A tectonic shift in the global markets
To say that the world economy has gone through tectonic shifts in the past decade is an understatement. The onset of the global financial crisis in 2008 and its resulting impact to the world economies, especially those of the developed world, needs no introduction. In the wake of the initial impact of the financial crisis and the subsequent recessions and ongoing sovereign budget and debt crises, businesses all over the world with an established client base in the OECD countries – ground zero of the financial crisis – are forced to re-evaluate their business models.
Below the apparent triggers of the financial crisis resulting in this “New Normal” uncertain business environment, however, a less publicized shift driven by demographics and the re-distribution of global economic activities is taking place, which will fundamentally alter the supply and demand dynamics in the world economies.
In developed countries a combination of debt overhang (both at the government and household levels), high energy costs and constrained resource supplies would virtually guarantee sub-par economic performance in years to come. Relatively speaking, emerging countries such as the BRIC (Brazil, Russia, India and China) countries, some of which are resource rich and most of which less burdened by heavy debt loads, will be a lot more resilient and enjoy much better economic performances.
Demographically, the greying of the population in developed countries will dictate that the demand dynamics will shift as the baby boomers slowly but steadily march towards retirement. Businesses which have their business models based upon younger consumers increasingly will need to look towards the developing countries where the demographics are more favourable and the population is becoming more affluent.
By the numbers
Chinese overseas travelers
- Total spend in 2012: US 100 billion
- Total oversea trips in 2012: 83 million
Internet users by language:
- English – 27%
- Chinese – 24%
- Spanish – 8%
- Japanese – 5%
- Portguese – 4%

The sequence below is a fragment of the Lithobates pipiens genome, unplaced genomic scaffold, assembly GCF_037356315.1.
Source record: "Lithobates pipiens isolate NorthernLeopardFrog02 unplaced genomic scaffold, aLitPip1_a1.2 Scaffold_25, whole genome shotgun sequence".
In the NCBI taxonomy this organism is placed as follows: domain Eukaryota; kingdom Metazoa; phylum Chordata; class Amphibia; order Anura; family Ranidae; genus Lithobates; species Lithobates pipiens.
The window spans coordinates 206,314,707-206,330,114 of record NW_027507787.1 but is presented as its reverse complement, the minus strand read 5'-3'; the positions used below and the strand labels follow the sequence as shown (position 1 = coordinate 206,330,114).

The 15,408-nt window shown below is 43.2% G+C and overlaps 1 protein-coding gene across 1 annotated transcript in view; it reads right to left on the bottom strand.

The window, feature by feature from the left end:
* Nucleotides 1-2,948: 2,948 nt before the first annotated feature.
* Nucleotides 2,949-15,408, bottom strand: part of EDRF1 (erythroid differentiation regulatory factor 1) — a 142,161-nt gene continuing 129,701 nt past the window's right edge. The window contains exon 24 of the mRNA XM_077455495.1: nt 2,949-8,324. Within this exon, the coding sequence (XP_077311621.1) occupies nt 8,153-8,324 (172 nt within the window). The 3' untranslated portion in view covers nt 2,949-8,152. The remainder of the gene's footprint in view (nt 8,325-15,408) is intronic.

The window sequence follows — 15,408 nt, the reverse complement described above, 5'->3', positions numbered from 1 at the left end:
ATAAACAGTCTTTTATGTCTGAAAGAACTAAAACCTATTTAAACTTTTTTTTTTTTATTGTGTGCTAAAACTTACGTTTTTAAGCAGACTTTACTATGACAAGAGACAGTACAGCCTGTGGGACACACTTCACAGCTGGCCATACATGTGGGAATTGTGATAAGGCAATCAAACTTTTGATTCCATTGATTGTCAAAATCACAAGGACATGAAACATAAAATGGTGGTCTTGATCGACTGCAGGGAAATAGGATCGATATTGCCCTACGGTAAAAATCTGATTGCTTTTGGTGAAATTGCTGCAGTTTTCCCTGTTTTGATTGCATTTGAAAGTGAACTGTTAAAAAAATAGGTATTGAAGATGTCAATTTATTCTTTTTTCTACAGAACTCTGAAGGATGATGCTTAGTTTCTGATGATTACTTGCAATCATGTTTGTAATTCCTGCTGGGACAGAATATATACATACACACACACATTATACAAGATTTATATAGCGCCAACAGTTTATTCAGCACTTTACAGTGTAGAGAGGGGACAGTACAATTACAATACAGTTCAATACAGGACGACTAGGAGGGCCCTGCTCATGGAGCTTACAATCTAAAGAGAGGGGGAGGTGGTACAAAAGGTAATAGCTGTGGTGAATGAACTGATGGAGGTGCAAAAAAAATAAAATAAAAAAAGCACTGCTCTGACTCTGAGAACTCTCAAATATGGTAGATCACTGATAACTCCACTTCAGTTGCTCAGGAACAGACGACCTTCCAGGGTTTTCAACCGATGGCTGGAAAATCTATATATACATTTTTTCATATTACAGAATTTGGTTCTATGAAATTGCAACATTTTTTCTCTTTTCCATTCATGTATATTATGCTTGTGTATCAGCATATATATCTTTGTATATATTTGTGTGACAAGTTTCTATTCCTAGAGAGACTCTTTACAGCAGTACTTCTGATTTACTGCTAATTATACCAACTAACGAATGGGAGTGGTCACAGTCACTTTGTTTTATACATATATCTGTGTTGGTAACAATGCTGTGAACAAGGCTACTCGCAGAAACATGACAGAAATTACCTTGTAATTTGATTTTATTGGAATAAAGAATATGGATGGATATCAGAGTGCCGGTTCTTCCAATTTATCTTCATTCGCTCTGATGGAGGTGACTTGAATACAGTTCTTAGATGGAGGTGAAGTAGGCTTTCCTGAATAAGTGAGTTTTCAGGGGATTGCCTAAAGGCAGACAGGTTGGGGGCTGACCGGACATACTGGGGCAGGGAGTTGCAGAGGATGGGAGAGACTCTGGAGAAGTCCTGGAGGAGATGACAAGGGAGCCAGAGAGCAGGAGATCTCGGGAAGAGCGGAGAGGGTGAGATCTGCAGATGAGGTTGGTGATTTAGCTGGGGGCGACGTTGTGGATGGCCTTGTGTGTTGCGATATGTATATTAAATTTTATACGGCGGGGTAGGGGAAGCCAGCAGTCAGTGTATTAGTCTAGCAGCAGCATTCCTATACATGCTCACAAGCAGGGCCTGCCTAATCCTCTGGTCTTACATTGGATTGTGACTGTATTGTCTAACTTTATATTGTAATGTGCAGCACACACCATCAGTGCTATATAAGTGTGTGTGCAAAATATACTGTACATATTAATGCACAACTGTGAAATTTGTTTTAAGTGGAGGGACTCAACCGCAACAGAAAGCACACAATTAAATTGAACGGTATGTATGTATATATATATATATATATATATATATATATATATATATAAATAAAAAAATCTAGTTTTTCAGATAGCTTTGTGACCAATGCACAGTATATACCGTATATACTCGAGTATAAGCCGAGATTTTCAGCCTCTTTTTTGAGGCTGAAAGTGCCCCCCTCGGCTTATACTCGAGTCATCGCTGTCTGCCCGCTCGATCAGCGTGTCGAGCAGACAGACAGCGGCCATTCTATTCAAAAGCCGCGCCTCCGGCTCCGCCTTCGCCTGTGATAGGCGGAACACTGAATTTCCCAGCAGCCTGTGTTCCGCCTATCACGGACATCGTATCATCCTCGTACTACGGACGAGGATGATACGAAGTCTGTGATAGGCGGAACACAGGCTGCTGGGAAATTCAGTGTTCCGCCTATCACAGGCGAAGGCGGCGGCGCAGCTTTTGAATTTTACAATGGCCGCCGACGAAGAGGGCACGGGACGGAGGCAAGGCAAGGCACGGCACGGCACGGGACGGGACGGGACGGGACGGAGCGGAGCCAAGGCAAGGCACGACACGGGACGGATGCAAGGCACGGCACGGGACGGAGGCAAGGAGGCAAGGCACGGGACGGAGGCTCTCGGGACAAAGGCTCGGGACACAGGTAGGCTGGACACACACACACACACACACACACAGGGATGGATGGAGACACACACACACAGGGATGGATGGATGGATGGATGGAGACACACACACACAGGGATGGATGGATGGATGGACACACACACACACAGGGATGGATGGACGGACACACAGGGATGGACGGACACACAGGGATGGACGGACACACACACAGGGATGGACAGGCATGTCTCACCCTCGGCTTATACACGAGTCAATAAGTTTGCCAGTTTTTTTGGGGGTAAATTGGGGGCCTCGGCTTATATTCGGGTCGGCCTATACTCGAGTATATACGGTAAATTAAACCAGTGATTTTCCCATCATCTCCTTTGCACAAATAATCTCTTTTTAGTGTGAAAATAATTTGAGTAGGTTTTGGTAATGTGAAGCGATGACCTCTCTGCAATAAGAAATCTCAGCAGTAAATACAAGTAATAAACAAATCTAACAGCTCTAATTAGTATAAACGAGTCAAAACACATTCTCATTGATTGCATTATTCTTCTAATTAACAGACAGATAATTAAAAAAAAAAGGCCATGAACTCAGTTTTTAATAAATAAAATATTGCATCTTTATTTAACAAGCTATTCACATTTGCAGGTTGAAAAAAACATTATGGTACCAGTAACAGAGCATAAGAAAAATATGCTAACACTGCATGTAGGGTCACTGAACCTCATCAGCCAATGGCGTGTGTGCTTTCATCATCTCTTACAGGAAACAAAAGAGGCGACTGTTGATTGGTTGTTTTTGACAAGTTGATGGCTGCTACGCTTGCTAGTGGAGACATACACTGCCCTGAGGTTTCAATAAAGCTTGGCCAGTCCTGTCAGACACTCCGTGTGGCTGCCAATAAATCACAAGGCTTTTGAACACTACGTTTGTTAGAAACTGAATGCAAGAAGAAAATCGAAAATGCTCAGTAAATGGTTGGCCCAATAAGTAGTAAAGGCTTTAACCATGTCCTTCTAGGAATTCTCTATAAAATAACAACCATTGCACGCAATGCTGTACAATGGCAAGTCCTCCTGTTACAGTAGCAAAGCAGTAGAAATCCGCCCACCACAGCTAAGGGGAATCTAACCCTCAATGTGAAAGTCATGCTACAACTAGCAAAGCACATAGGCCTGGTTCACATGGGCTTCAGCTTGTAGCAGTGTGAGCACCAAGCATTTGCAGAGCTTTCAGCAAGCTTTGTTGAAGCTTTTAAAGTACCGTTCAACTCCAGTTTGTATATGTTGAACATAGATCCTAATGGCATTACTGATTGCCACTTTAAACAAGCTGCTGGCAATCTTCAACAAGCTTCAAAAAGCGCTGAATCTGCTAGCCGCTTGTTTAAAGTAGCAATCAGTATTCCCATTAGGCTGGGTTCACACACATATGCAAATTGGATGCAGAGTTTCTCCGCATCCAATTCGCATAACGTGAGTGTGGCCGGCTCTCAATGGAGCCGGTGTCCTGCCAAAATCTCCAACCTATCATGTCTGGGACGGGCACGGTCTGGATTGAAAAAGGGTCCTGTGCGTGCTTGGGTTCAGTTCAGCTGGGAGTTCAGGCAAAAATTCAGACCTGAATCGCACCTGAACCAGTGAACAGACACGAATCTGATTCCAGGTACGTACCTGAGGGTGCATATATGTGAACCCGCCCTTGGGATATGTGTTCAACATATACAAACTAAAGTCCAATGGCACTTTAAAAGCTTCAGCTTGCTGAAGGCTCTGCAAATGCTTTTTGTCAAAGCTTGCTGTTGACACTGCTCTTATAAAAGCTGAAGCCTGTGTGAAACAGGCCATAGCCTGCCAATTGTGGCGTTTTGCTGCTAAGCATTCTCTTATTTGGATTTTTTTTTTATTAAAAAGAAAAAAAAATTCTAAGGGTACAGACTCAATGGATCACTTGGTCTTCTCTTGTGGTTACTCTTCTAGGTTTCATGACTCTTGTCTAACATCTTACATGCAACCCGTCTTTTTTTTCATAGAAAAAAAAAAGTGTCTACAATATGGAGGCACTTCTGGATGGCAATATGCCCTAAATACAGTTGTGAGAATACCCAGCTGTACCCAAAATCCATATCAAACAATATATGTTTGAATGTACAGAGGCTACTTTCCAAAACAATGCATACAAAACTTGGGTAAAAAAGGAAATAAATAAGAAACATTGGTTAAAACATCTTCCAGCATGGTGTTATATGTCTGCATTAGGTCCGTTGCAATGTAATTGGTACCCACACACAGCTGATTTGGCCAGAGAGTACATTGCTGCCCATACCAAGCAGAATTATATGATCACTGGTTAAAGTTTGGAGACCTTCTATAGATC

Internet users by country (users, % pentration)
- China – 538 million, 40%
- USA – 245 million, 78%
- India – 137 million, 11%
- Japan – 101 million, 80%
- Brazil – 88 million, 46%
The rise of the middle class consumers in the BRIC and other emerging economies presents the opportunity of a generation for businesses all over the world.
Multilingual, multi-cultural markets – opportunities & challenges
The emergence of the BRIC economies and consumers has been nothing short of breathtaking in the past decade. A few statistics as highlighted below drive home the fundamental shifts taking place in the world economy.
- China is now the world’s second largest economy.
- China is now the number one importing country of Bordeaux wine.
- Russia has overtaken Saudi Arabia as the largest oil exporting country.
In short, the emergence of the BRIC middle class as a consumer segment represents what many executives of global Fortune 500 companies described as “the opportunity of a generation”. Therefore, it is a strategic imperative of the decision makers of any forward looking business to understand this underlying paradigm shift and position his/her company accordingly.
Along with the opportunities from these emerging markets, however, there is also a unique set of challenges which need to be overcome:
- Language - The use of English is neither dominant nor is there a high level of general proficiency in English among the population in these countries. This means, more than ever, that information needs to be provided to them in their native languages. If you want to attract these very affluent consumers your business must reach out to them in their own language.
- Communications – Product and service offerings need to be customized to better suit local tastes. More importantly, marketing messages need to be culturally relevant to be effective.
- Channels –Facebook, Twitter and Youtube are by far the dominant social media platforms in the world BUT they are not accessible in some countries (e.g. China), and there are other country specific social portals (e.g. Sina in China) which are thriving and are more effective channels for social media marketing.
- Operations – maintaining a presence in these markets requires dedicated resources, in-house or outsourced. Except for Fortune 500 companies which have in-house staff and can afford to establish in-country presence, companies with a smaller budget need to work with outsourced service providers and often have to deal with language and cultural barriers and differences in business practices and time zones.
Chichaku can provide your company or destination with solutions to all these challenges. We can change these challenges into huge opportunities for you.